Osaka showcases European cinema

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The Independent Culture

The one month-long Osaka European Film Festival opened in Japan's second largest city on Saturday, bringing works by directors and actors to an audience that rarely has a chance to see such movies.

The annual festival was started in 1994 and is designed to promote cultural exchanges between Europe and Japan, according to spokesman Sebastian Bonidan.

"The people who are coming from Europe to attend this year's event are famous in their own countries, but are little-known in the rest of the world," he told Relaxnews.

Among the representatives of European movie culture attending this festival will be Jan Decleir, the prolific Belgian movie and television actor, who appeared in the Academy Award-winning movies Karakter (Character) and Antonia.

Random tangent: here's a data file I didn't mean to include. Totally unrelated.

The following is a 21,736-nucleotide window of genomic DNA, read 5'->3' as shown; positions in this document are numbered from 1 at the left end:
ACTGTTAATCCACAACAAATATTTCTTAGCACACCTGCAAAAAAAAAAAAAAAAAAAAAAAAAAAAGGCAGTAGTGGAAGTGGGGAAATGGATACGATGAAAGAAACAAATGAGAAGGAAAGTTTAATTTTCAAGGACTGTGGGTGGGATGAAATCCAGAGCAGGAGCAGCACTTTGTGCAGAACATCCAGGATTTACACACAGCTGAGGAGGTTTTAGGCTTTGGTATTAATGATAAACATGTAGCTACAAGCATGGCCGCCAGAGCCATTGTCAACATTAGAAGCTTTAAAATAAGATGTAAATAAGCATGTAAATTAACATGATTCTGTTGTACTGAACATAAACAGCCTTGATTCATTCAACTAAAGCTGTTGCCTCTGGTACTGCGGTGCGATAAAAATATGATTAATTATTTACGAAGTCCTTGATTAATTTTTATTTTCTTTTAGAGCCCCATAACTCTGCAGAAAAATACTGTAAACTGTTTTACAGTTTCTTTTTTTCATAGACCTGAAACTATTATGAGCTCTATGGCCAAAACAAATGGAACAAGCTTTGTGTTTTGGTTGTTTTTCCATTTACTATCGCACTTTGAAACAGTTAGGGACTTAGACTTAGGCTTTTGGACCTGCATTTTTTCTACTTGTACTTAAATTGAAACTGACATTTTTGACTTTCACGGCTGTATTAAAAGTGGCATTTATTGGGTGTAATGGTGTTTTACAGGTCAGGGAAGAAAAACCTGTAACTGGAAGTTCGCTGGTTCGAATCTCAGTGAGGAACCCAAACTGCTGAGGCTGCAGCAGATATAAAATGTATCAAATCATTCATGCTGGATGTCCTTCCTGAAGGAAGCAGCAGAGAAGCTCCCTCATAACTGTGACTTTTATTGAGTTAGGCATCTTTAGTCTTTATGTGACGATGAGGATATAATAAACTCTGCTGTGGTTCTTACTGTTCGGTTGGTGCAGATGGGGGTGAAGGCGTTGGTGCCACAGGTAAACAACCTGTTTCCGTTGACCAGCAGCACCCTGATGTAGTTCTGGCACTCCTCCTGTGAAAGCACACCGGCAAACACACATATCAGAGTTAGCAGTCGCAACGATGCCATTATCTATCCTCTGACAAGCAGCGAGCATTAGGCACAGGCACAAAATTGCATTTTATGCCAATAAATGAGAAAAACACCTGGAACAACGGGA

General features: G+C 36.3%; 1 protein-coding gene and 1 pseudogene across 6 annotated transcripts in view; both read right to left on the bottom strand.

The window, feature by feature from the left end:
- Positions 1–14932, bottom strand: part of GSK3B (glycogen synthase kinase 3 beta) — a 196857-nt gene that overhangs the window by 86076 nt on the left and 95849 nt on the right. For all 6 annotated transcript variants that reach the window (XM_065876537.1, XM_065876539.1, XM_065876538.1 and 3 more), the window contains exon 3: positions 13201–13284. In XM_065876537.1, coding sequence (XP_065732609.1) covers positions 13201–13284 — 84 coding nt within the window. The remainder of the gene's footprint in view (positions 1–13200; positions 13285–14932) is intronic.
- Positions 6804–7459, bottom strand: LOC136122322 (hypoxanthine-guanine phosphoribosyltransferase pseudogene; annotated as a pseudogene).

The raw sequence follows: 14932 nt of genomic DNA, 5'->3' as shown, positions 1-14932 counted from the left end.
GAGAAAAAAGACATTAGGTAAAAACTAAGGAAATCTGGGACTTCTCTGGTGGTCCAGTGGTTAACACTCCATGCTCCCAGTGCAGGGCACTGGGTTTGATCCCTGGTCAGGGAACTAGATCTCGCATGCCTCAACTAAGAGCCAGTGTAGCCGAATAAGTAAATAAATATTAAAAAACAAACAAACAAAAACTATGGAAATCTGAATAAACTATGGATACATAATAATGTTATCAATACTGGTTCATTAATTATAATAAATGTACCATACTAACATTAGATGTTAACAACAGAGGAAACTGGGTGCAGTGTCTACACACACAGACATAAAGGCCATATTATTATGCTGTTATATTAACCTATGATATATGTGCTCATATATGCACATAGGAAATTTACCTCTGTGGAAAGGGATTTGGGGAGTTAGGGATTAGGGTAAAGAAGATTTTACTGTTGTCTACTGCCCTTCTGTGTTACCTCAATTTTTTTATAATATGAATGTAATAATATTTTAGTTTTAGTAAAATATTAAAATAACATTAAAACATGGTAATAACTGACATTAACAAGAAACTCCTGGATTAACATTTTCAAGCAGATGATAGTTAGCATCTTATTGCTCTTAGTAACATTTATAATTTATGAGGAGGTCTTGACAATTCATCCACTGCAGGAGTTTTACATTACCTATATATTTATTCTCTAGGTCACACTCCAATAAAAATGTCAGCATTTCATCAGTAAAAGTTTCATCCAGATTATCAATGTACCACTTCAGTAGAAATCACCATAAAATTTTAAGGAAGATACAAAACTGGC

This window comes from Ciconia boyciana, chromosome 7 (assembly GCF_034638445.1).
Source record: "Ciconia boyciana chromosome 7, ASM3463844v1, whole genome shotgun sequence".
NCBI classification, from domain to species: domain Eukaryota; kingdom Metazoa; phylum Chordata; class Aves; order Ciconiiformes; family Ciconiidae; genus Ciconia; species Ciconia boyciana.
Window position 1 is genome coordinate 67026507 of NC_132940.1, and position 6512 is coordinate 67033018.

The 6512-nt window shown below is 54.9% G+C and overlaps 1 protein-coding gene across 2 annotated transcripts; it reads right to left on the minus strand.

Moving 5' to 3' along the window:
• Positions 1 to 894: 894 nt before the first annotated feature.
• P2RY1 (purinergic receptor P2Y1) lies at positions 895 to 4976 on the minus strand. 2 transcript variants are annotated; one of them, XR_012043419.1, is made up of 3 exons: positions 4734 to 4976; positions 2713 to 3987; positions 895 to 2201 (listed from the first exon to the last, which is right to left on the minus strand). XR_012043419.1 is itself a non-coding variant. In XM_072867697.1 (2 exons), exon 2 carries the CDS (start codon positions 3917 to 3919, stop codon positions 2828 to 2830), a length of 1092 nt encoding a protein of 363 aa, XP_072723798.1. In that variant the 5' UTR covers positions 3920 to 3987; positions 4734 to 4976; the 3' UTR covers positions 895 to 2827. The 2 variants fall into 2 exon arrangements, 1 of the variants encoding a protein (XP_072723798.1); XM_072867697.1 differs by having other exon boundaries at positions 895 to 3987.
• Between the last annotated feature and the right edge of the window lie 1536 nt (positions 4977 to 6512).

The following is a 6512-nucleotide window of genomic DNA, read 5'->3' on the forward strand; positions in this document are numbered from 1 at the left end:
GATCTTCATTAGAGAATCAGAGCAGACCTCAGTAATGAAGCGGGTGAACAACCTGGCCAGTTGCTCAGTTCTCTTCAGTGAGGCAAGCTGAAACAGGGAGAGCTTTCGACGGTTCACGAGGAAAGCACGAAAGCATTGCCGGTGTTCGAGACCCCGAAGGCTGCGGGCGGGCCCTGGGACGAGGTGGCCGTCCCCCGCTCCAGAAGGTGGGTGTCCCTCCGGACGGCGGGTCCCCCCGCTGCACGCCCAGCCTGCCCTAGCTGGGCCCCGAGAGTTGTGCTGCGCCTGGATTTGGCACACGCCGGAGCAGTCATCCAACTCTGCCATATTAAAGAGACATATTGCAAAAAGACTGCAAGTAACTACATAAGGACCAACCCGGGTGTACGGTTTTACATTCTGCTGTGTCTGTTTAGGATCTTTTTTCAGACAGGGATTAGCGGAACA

Before the final screening on December 3, the festival will have screened more than 70 films in venues around Osaka, many of which will be making their Japanese premieres.

The Hungarian title Chameleon will be screened for the fist time in Japan, along with As God Commands, from Italy, and the Swiss movie Tandoori Love.

Perhaps the best known title to make its debut in Osaka will be Jan Decleir's film Loft, which has been a huge box office hit at home, where one in 10 of the Belgian public has reportedly seen it. The story revolves around five married men who share a secret loft when a woman is murdered and they try to solve the crime.

Part of the festival is also being dedicated to the links between Osaka and the German port of Hamburg, which are celebrating 20 years of sister-city ties this year. The Dutch Film Special will similarly showcase the world of Dutch cinema since 1980, while a selection of animated films made by Lithuanian children will also be shown.

Part of the event will also be a photographic exhibition in remembrance of the film score composer Maurice Jarre, who served as commissioner of last year's festival but died in March of this year.

JR

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